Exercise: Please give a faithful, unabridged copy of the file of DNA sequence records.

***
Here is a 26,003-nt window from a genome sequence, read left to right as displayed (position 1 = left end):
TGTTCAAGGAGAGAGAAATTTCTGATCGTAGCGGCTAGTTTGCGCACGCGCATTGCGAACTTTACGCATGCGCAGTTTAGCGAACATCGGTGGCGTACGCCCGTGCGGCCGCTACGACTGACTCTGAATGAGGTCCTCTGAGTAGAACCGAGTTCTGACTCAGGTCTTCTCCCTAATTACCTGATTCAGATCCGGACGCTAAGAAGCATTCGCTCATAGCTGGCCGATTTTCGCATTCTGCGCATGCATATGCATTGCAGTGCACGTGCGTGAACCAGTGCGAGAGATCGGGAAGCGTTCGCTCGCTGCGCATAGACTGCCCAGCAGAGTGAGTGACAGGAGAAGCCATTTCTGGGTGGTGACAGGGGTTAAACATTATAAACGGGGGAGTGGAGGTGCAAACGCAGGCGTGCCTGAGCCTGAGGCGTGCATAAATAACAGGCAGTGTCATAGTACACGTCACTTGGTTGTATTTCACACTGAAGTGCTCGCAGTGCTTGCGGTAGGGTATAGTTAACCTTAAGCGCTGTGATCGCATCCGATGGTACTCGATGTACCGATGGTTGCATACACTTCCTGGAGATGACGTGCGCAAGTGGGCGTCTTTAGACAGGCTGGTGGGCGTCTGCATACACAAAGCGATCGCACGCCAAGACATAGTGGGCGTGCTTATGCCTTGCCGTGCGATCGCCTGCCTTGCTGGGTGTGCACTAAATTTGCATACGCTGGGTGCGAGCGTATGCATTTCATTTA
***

Here is a 26,003-nt window from a genome sequence, read left to right as displayed (position 1 = left end):
TGTTCAAGGAGAGAGAAATTTCTGATCGTAGCGGCTAGTTTGCGCACGCGCATTGCGAACTTTACGCATGCGCAGTTTAGCGAACATCGGTGGCGTACGCCCGTGCGGCCGCTACGACTGACTCTGAATGAGGTCCTCTGAGTAGAACCGAGTTCTGACTCAGGTCTTCTCCCTAATTACCTGATTCAGATCCGGACGCTAAGAAGCATTCGCTCATAGCTGGCCGATTTTCGCATTCTGCGCATGCATATGCATTGCAGTGCACGTGCGTGAACCAGTGCGAGAGATCGGGAAGCGTTCGCTCGCTGCGCATAGACTGCCCAGCAGAGTGAGTGACAGGAGAAGCCATTTCTGGGTGGTGACAGGGGTTAAACATTATAAACGGGGGAGTGGAGGTGCAAACGCAGGCGTGCCTGAGCCTGAGGCGTGCATAAATAACAGGCAGTGTCATAGTACACGTCACTTGGTTGTATTTCACACTGAAGTGCTCGCAGTGCTTGCGGTAGGGTATAGTTAACCTTAAGCGCTGTGATCGCATCCGATGGTACTCGATGTACCGATGGTTGCATACACTTCCTGGAGATGACGTGCGCAAGTGGGCGTCTTTAGACAGGCTGGTGGGCGTCTGCATACACAAAGCGATCGCACGCCAAGACATAGTGGGCGTGCTTATGCCTTGCCGTGCGATCGCCTGCCTTGCTGGGTGTGCACTAAATTTGCATACGCTGGGTGCGAGCGTATGCATTTCATTTA